In this issue of Good Health, Naturally– we will be discussing the health benefits of of the most popular seeds in the plant family, that is otherwise called as Cashew Nut. Belonging to the Anacardiaceae family, Cashew is scientifically known as Anacardium occidentale. Known is Tamil as Mundhiri parupu and Kaju in Hindi, cashew nuts are found abundant in all of our houses, but used very scarcely!
The etymology behind the name cashew nut reveals the fact that the name came to use from the original Portugese language (which was derived from Tupi) –acaju which meant the nut which produces itself. This 16th-century usage term slowly came to modern English as cashew. The scientific name Anacardium is from Greek originally which means unusual location of the seed outside the core or heart of the fruit (ana- means “again” or “backward” and -cardium means “heart”).
Cashew primarily belongs to Brazil (the Brazilian nut) and the largest cashew tree in the world is at Rio, Brazil. Since then they have travelled far and wide making inroads into Africa and Asia. Today the world’s top 5 cashew producing countries are Vietnam, Nigeria, India, Cote ‘Ivoire and Brazil.
The cashew tree produces a long, fleshy stalk, resembling pear At the end of this stalk grows the kidney-shaped cashew nut. The nuts are protected by an outer shell which contains a corrosive outing- which is the reason why cashews are not sold in the market with their outer shells like pistachios.
Nutritional facts about Cashew Nuts:
Cashew nuts are primarily consumed for their taste and the instant energy that they are known to give. A 100g serving of cashew nuts is known to produce 553kcal of energy. It’s got a high content of carbohydrates and fats (30 gms and 44 gms respectively). It is low on fibre content but is considered a storehouse of essential vitamins and minerals such as Vitamin B1 (Thiamine), Vitamin K, Vitamin B5 and B6, Iron, Magnesium, Manganese and Zinc among others.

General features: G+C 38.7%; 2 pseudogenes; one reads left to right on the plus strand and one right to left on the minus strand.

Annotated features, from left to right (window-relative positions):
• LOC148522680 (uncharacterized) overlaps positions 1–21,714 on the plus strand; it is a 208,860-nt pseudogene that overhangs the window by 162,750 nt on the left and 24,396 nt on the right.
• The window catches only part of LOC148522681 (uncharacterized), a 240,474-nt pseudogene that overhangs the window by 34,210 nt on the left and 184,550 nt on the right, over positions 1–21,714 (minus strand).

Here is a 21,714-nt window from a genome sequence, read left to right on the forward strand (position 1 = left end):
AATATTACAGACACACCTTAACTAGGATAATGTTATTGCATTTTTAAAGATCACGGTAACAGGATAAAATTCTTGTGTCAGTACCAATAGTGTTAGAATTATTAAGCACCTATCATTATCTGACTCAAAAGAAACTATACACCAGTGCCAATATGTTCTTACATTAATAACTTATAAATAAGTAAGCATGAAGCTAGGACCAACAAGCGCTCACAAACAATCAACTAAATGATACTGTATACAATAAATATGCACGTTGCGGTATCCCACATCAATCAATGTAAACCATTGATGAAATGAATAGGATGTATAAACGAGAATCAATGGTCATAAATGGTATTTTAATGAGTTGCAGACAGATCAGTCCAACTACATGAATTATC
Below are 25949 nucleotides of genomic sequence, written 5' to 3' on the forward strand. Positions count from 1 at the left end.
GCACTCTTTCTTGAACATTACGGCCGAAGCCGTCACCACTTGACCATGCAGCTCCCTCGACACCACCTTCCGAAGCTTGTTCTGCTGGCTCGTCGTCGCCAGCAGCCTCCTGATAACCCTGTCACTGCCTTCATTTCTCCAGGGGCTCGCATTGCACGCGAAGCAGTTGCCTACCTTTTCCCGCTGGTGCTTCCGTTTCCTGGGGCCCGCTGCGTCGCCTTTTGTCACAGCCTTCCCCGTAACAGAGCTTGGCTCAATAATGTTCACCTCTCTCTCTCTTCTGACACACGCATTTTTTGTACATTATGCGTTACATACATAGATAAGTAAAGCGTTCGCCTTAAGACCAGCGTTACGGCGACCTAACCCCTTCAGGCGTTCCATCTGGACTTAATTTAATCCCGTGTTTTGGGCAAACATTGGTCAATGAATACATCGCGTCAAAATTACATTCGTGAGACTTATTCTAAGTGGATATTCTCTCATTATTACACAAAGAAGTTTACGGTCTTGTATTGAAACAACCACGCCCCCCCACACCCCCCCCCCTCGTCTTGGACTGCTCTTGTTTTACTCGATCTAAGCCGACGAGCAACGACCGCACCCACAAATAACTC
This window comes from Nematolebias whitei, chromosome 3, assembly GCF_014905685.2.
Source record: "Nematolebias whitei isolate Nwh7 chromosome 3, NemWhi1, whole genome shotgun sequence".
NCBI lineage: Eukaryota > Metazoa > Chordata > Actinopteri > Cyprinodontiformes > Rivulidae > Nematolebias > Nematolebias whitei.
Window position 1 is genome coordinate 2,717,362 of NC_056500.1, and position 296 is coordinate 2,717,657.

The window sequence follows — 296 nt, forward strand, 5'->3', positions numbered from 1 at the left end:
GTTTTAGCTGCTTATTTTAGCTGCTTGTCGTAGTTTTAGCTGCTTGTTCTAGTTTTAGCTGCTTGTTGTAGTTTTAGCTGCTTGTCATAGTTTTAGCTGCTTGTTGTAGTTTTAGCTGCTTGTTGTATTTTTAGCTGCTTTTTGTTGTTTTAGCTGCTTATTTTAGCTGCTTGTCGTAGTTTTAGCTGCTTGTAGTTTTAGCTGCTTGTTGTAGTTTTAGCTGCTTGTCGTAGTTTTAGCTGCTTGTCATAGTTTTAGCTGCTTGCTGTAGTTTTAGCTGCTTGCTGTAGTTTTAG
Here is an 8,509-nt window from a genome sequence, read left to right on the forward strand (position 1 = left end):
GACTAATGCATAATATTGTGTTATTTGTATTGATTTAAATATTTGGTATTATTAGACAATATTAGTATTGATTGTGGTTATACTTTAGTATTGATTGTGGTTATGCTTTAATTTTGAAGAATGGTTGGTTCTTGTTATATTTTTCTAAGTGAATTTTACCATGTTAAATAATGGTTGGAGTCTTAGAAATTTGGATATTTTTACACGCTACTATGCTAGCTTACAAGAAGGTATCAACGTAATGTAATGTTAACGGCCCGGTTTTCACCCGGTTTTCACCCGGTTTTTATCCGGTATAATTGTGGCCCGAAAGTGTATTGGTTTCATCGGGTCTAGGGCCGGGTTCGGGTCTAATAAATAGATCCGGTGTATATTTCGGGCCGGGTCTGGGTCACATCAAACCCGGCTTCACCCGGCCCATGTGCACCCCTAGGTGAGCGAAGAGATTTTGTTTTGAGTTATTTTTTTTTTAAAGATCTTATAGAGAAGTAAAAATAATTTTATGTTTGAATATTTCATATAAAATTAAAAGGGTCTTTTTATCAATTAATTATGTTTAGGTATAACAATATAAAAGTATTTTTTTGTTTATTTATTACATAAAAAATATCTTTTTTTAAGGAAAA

Consumption of cashew nuts or cashew-based products in large quantities is obviously avoided because its’ heavy on the fat component and the wallet! But small consumption of cashew nuts in simple forms on a regular basis is suggested as good for the health. You may want to check with your doc before you indulge on the cashew delicacies!
Cashew nuts are known for their high antioxidant content which is reportedly good for the heart. And it is said to work well with diabetic patients as the mono-unsaturated fats help to reduce the triglyceride levels. The copper content in cashew plays a role in a wide range of physiological processes including iron utilization, elimination of free radicals, development of bone and connective tissue, and the production of the skin and hair pigment called melanin. The high levels of calcium and magnesium regulate the nerve and muscle tone, help from regular muscle spasms and aid in bone strength. Reports also suggest regular intake if cashew reducing the risk of developing gallstones.
Cashews in Indian recipes:
Cashews have long been a part of the Indian household recipes. Though stashed away in a corner and used only on special occasions, they add a richness to the menu. Widely used in sweet dishes and payasams (in South India), cashews are ground to a paste with milk t enhance the rich taste and added to the sweet mixture that is being prepared. Children are often given small pieces of cashew for bone strength and energy and packing a few nuts in their tiffin box would be a great idea after long hours of play for your little ones. Even for certain North Indian gravy-based dishes, cashews are ground and mixed along with the gravy which gives it the rich taste, much preferred. Now you know why the simple gravys cost more in restaurants! Open that packet of cashews an indulge in some good health, today.